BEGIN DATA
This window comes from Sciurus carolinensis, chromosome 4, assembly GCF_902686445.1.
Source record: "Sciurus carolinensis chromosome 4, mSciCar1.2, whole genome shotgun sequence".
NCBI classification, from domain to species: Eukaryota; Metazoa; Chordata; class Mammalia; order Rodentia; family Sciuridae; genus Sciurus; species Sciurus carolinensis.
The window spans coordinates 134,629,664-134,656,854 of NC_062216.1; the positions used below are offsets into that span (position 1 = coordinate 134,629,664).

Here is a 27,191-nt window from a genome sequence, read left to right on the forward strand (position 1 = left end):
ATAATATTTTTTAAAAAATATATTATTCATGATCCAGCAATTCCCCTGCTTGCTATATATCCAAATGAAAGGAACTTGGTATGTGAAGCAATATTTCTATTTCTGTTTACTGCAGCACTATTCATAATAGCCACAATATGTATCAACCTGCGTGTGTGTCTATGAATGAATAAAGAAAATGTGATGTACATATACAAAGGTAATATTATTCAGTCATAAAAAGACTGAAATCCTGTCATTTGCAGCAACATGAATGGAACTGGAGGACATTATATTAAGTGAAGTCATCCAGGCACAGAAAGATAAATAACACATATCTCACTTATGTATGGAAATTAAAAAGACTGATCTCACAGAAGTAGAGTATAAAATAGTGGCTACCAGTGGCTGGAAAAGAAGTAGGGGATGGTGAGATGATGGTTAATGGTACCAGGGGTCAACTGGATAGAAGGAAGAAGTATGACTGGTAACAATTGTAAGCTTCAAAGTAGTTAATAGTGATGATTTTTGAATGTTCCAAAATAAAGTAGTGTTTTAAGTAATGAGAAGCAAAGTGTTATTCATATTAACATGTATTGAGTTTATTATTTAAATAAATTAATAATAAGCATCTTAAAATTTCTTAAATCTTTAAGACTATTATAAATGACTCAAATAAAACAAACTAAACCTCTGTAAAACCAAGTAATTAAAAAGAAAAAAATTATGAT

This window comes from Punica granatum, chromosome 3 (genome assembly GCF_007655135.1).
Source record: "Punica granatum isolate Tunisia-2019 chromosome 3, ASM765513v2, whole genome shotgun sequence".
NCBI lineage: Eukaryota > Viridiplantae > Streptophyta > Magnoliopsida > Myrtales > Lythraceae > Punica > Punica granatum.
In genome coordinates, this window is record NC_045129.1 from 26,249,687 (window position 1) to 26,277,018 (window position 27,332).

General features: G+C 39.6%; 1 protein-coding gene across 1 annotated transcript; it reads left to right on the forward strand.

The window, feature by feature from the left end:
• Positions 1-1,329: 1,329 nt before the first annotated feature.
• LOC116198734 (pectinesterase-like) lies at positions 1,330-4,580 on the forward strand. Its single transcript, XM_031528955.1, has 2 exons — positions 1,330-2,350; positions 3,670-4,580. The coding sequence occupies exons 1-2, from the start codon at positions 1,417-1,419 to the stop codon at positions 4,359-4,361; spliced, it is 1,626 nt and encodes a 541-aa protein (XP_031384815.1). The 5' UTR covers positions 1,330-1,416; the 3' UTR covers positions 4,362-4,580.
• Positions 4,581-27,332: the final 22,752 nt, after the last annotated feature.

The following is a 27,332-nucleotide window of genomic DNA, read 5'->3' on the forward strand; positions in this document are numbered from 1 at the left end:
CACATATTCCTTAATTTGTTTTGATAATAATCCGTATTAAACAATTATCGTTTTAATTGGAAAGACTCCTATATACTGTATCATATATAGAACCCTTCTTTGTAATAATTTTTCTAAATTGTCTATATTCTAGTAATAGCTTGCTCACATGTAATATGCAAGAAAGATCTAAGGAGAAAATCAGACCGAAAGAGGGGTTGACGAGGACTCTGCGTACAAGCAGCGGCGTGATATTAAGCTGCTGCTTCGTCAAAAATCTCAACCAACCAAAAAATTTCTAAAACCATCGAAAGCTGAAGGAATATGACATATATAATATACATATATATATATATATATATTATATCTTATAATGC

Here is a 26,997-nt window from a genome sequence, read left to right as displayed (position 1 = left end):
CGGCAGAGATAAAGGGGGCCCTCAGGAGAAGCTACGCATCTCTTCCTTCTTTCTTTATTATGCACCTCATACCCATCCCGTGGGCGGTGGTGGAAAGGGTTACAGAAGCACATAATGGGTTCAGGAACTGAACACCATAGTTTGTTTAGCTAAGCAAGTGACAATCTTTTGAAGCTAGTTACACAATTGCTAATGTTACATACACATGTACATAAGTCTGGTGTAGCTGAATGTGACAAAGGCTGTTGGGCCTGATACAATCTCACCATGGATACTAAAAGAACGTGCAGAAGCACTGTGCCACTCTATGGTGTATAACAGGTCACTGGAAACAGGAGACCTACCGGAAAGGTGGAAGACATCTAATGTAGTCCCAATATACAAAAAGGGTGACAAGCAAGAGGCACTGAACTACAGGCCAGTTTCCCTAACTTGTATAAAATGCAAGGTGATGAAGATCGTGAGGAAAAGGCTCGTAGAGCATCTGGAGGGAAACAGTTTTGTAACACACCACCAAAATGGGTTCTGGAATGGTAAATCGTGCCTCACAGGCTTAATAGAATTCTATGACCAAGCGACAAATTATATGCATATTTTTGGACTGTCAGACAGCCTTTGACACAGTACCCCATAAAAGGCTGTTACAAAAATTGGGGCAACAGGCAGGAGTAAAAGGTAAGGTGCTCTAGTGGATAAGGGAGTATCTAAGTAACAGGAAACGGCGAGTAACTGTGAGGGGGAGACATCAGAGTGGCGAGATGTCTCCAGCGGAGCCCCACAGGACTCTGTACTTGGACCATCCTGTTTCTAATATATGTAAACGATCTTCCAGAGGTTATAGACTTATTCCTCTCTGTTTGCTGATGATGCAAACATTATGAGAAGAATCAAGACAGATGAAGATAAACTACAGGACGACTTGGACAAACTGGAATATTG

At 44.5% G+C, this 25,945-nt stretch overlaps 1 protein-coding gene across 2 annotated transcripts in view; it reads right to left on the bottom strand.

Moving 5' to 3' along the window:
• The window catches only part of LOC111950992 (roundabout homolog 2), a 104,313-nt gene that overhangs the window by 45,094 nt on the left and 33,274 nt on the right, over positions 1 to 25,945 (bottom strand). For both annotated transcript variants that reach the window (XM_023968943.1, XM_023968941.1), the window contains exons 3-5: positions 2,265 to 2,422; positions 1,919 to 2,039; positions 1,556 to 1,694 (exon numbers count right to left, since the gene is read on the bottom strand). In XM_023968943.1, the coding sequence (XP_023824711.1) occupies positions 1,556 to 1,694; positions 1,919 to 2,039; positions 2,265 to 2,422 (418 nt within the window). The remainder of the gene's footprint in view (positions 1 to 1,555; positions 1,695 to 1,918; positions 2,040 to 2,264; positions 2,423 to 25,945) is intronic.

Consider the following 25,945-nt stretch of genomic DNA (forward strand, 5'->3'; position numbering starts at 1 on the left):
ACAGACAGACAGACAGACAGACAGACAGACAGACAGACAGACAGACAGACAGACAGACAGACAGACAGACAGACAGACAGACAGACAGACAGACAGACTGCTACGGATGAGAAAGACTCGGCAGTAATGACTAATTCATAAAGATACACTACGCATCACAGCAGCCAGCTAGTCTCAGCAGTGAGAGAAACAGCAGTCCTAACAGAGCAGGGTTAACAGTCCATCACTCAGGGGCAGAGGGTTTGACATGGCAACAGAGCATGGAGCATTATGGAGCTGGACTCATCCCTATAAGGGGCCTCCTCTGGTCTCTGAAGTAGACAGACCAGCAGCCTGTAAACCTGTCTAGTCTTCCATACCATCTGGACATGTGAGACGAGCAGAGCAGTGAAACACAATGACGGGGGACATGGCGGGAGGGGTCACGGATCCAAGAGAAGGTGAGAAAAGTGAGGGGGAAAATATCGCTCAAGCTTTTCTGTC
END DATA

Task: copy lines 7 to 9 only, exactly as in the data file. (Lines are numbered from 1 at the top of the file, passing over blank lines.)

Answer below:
This window comes from Punica granatum, chromosome 3 (genome assembly GCF_007655135.1).
Source record: "Punica granatum isolate Tunisia-2019 chromosome 3, ASM765513v2, whole genome shotgun sequence".
NCBI lineage: Eukaryota > Viridiplantae > Streptophyta > Magnoliopsida > Myrtales > Lythraceae > Punica > Punica granatum.